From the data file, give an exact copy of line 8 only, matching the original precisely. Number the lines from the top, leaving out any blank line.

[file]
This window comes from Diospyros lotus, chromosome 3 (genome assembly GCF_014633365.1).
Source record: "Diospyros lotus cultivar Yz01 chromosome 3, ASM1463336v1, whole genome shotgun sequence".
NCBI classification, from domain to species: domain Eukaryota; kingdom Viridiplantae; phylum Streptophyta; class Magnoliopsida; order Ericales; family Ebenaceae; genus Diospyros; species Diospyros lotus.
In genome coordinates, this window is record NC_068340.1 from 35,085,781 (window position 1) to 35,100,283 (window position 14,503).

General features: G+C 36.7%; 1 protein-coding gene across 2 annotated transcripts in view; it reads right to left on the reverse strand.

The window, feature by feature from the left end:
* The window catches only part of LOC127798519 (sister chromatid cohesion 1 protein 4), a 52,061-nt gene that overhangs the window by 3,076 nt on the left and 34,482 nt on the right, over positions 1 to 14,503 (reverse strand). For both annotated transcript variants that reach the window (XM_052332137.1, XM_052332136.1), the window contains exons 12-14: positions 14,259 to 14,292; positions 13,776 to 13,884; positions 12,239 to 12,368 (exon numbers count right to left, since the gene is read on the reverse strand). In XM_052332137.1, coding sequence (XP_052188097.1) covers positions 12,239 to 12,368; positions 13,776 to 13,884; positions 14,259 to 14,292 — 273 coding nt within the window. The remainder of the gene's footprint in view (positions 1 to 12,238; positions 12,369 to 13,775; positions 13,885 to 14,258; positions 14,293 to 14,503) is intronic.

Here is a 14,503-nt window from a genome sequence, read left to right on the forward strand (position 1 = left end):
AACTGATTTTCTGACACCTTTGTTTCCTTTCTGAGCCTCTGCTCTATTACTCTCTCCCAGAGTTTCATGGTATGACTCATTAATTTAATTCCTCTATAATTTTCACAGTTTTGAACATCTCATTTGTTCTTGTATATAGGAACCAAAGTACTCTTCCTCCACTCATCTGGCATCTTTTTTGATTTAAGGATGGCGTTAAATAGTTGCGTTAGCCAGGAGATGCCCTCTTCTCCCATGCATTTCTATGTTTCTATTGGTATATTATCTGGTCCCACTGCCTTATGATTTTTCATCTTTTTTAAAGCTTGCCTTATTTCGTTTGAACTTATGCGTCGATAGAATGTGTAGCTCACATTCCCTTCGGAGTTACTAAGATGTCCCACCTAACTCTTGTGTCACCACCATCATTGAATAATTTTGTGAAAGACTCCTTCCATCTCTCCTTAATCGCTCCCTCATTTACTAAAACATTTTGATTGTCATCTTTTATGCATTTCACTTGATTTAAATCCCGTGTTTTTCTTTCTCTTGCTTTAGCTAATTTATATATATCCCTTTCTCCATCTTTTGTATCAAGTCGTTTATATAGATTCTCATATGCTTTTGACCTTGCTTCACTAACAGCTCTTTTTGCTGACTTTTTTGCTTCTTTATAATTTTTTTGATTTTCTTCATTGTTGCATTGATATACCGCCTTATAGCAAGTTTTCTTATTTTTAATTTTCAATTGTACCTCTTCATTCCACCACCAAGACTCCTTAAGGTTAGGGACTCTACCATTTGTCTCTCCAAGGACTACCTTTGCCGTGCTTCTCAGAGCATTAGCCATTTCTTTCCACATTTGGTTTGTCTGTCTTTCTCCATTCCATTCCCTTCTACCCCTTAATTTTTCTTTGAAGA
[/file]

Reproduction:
Here is a 14,503-nt window from a genome sequence, read left to right on the forward strand (position 1 = left end):